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Law Library News for February 5, 2001

Ann Hemmens, editor

Law Library News Archive

 

Searching for Statutes in the United States Code Annotated

by Lisa Wagenheim, Library Intern

Every time that I have to find a federal statute, I spend considerable time trying to remember how to use the sources that contain the statutes. I know that there are several sources that contain the Code as well as several ways to look for each statute. The three main sets that contain the codified federal statutes are:

  1. the United States Code (published by the United States government)
  2. United States Code Annotated (published by West) and
  3. United States Code Service (published by Lexis)

In this article, I am going to focus on searching for a specific statute in the United State Code Annotated (USCA).

I am going to illustrate two quick ways to search for a federal statute in the USCA. However, if you need further research tips for the USCA, go to the Reference Office and take a look at The Lawyer's Guide to United States Code Annotated: USCA, the Choice for Success (KF63.L38 1987). This booklet is a relatively short resource that provides quick tips for using the USCA.

Tip #1: The Popular Name Table

Imagine that you are sitting in Employment Law and your professor keeps talking about the Americans with Disabilities Act. Your interest is peaked and you want to read the codified law. Where do you look?

In the USCA, the Popular Name Table alphabetically lists statutes by, go figure, their popular name. The Popular Name Table is located in the last General Index volume of the USCA. First, scan the list to find the statute that you are looking for, in this case you would look for the Americans with Disabilities Act. The first line of information includes the public law number of the act, the date the act was passed, the Statutes at Large citation, and finally in parentheses the titles and sections of the Code where the statute is located. Citations for any amendments to the original statute will appear below. Once you have the titles and sections, you can proceed to any of the federal Code sets mentioned above.

Tip #2: Tables

Now imagine that you just finished reading a law review article that cited Public Law 101-336 several times, but for some reason the author never mentioned the name of the statute. How do you find the section of the Code pertaining to that Public Law number?

The USCA Tables will help you convert public law numbers into Code title and section numbers. The USCA Tables are shelved at the end of the set. Currently there are two volumes containing tables to the USCA, so make sure that you are looking at the correct volume. In Table 2, the public law numbers are arranged in chronological order in the left margins. Once you find the public law number, you can find the Statutes at Large citation and Code titles and sections by scanning to the right across the same line.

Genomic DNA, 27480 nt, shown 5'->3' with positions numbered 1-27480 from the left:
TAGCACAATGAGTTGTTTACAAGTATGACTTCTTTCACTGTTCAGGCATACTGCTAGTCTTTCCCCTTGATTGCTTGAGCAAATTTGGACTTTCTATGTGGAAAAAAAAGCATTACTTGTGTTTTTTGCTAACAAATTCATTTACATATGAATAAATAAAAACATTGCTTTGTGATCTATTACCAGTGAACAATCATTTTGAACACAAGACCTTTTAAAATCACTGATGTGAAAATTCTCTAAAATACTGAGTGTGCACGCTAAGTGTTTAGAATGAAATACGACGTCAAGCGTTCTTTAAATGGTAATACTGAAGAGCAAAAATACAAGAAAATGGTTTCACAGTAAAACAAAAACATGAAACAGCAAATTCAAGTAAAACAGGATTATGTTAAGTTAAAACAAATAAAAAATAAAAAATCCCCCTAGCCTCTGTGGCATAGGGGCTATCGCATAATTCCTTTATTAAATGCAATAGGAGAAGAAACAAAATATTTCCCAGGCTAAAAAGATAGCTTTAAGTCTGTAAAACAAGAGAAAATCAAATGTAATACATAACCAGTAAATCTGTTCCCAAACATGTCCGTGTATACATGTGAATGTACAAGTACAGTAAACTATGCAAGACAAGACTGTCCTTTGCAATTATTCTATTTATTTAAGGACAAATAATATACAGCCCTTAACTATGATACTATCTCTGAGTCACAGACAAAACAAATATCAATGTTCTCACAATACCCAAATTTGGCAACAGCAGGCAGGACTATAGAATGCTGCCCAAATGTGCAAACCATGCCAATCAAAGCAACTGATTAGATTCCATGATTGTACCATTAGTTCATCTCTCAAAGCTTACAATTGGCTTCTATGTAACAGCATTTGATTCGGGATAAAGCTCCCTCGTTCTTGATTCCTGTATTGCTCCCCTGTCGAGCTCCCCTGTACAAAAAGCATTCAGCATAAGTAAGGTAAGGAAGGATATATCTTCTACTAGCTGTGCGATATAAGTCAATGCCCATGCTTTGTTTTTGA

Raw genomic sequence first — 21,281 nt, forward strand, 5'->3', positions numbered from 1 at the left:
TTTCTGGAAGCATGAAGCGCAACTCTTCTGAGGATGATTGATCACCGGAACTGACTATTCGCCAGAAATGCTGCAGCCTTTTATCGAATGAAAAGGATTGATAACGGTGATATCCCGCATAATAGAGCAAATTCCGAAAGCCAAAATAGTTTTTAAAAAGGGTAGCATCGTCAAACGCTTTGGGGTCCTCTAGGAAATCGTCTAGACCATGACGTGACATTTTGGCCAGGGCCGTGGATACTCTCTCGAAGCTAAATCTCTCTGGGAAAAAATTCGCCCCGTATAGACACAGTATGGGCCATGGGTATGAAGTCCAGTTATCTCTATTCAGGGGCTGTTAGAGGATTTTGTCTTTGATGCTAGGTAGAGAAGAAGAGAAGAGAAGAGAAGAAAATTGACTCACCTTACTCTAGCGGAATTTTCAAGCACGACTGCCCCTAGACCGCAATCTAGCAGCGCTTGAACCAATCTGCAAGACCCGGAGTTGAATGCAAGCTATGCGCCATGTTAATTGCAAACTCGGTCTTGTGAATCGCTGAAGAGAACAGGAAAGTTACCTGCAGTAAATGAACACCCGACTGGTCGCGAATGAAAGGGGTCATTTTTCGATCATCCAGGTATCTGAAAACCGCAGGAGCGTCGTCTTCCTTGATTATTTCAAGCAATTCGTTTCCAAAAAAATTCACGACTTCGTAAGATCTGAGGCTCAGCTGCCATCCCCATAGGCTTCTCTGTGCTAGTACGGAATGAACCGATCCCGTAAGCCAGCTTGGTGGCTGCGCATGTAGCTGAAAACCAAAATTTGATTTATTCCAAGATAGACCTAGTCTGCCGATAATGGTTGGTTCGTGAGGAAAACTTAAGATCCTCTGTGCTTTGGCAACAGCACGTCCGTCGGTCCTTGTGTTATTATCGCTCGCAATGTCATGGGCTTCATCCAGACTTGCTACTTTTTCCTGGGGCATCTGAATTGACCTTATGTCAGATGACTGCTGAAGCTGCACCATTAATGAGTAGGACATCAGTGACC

Good Luck!

Online Study Aids

A prior article examined print study aids available in the Law Library to help with class preparation and in studying for exams. This article describes selected free online resources for locating course outlines, law school exams, and general study tips. The material included in these websites has been created by students, faculty or commercial publishers - remember to evaluate the reliability and accuracy of any information you find on the Internet (just as you would with a print source). Any questions? Stop by the Reference Office in the Library.

  • Findlaw: Law Schools - Outlines & Exams, http://lawschools.findlaw.com/outlines/, provides links to law school exams online and law school course outlines (created by students and commercial publishers).
  •  Law Student Resources - Outlines, http://members.aol.com/dcingle/outlines.htm, contains a list of links to law course outlines created by law students (some of these may be several years old).
  • LEXIS, http://lawschool.lexis.com  under the heading Emanuel Outlines you will find links to free Capsule Summaries of Emanuel Law Outlines (brief summaries of legal principles and issues in particular areas of law such as civil procedure, contracts, or corporations) and under the heading Exam Taking you will find test taking tips (preparation, writing answers and common mistakes to avoid).
  • LexisOne.com: Law Student Outlines & Tests, http://www.lexisone.com/legalresearch/legalguide/law_student_center/law_student_center.htm, provides links to review materials, outlines and exams.
  • UW Law School Exams is a  collection of University of Washington law exams, organized by faculty name.
  • Washlaw WEB Outlines, Study Aids, Research Guides, and Exams, http://www.washlaw.edu/study/study.html, provides links to law course outlines (listing the law school) and law school exams.
  • Westlaw, http://lawschool.westlaw.com, click on the Student Life link, then under the heading Study Aids and Outlines you will find links to articles about preparing for and writing law exams, free Capsule Summaries from the Black Letter Series (a brief review of the basic principles and issues of specific areas of law such as civil procedure, contracts, or corporations), Professor Garland's Overview of Relevance and Hearsay and information on purchasing products such as the Sum & Substance Quick Review outlines (sample chapters are available free at the website).